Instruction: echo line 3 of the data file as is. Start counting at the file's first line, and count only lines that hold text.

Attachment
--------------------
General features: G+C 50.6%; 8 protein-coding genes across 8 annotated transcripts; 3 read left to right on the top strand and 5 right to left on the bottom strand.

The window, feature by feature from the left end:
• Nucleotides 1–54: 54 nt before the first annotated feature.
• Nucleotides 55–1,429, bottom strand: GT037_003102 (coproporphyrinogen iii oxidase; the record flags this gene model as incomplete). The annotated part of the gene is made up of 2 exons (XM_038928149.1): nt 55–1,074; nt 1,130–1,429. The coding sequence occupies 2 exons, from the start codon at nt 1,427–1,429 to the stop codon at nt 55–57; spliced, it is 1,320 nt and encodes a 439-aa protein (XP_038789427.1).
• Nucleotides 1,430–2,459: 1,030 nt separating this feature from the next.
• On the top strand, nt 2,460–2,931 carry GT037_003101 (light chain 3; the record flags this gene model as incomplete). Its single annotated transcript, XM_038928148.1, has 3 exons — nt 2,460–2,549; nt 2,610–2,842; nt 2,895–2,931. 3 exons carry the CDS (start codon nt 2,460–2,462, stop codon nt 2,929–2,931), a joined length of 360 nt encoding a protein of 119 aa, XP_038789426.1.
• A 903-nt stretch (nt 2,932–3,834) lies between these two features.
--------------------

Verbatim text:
• Nucleotides 1–54: 54 nt before the first annotated feature.